6. Trauma

If you have had negative emotional experiences associated with sexuality, this can significantly impact your sexual desire. Examples of sexual trauma that might impact your sexual desire include:
  • Feeling pressured by a boyfriend to have sex when you weren’t comfortable doing so. 
  • Being sexual in ways that left you feeling guilty or ashamed at an earlier time in your life. 
  • Having been touched or made to act in sexual ways as a kid that made you feel uncomfortable by friends, siblings, baby-sitters, a parent, or another adult.
  • Sexual experiences that have been painful physically or emotionally. 
  • Being forced to engage sexually when you didn’t want to by any one, including your spouse. 
  • Exposures to pornographic material as a kid. 

7. Fear of Pregnancy

If you really don’t want to become pregnant sometimes the fear of becoming pregnant can get in the way of desire. This can be true even if you are taking steps to prevent pregnancy. 
8. Body Self-Consciousness
Feeling attractive / sexy is an important driver for a women’s sexual desire. If you don’t feel sexy, you’re probably going to have difficulty desiring to engage sexually. This is different than men, who are more driven by how attractive they find their spouse then how attractive they think they themselves are. 
If you feel uncomfortable with your body or believe it is unattractive this is going to get in the way of you wanting to be naked with your spouse. This can also take the form of you lacking confidence in engaging sexually. If you are afraid your attempts at being sexy will come off as awkward and embarrassing, you are more likely to avoid sexual encounters. 

9. Sexy = Dirty

Growing up we can sometimes receive the message that sexual desire is lust and only whores / prostitutes want sex. This belief that sex is slutty / dirty and that you are bad for having sexual feelings, especially as a single person, leads us  to feel bad about the sexual part of ourself. Pleasing God and being horny are seen to be incompatible.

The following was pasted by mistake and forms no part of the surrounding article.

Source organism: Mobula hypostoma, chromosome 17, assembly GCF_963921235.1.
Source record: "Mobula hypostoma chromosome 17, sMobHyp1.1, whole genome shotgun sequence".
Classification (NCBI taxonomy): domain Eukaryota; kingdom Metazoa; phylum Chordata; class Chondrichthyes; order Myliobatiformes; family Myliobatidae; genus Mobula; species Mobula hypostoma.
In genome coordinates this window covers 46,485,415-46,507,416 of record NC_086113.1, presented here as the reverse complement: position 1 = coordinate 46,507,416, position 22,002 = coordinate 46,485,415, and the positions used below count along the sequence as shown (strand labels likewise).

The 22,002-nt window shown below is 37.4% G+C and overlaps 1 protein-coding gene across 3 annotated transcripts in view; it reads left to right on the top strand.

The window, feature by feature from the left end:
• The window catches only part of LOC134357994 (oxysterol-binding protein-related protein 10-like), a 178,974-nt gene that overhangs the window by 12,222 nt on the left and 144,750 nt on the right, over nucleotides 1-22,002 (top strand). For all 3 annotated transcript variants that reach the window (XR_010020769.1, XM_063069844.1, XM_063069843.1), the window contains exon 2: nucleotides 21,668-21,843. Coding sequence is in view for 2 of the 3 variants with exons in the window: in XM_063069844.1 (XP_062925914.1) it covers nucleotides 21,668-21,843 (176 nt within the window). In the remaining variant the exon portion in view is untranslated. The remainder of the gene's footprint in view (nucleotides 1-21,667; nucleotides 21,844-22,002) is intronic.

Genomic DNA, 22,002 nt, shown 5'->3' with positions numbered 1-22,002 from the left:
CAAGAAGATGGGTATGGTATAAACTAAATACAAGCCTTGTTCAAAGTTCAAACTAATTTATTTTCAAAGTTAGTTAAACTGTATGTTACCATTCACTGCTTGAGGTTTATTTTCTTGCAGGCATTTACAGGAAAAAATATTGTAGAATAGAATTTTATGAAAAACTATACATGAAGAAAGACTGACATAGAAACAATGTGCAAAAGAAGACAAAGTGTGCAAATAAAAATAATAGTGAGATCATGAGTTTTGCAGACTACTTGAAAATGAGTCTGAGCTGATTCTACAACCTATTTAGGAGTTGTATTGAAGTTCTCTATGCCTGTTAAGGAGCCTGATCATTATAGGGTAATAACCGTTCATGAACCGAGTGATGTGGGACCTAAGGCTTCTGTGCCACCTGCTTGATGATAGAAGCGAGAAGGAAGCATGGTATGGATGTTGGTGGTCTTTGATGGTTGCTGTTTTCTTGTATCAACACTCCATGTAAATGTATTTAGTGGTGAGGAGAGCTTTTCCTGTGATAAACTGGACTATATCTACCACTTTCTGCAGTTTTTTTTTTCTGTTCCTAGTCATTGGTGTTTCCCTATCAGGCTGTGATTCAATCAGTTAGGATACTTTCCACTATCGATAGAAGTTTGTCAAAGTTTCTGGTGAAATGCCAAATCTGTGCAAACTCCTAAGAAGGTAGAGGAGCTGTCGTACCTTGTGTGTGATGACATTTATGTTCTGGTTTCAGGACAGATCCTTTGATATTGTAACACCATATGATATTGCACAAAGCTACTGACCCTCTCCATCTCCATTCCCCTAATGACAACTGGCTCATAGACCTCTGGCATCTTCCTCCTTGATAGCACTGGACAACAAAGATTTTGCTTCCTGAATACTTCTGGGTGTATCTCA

This is especially true for those who grew up in a very religious home. Sometimes the message that “sex is holy” is interpreted to mean that sexy feelings or the desire to engage sexually any way other than “missionary style” is a sinful corruption of God’s design for sex. 
What follows is feeling bad about yourself any time you experience sexual feelings. So you learn to shut down your sexual feelings. This tends to get in the way of desire for sex.

10. Busyness

Work, kids, church, groceries, dinner, laundry, Bible study, small group, friends, family, Facebook….sleep. Who has time or energy for sex? Even on vacation we’re running from one activity to the next. Finding time or mental focus for romance is harder than it sounds. 

You’re Not Alone and There is Help.

If you find yourself in any of these bullet points, you’re not alone. There is a reason they are on a top 10 list – because they’re common. They’re also treatable. Many people just like you have struggled with these things getting in the way of their sex life. As sex therapists, we know how to trouble shoot your difficulties and help you with a plan to overcome them. 
Stay tuned for upcoming articles on how to overcome each of these common reasons for low sexual desire. 
Curious why sexual desire seems to change for a woman after marriage? Check out this article: Why Women’s Sex Drive Declines After Marriage

Take the first step towards a better tomorrow, today.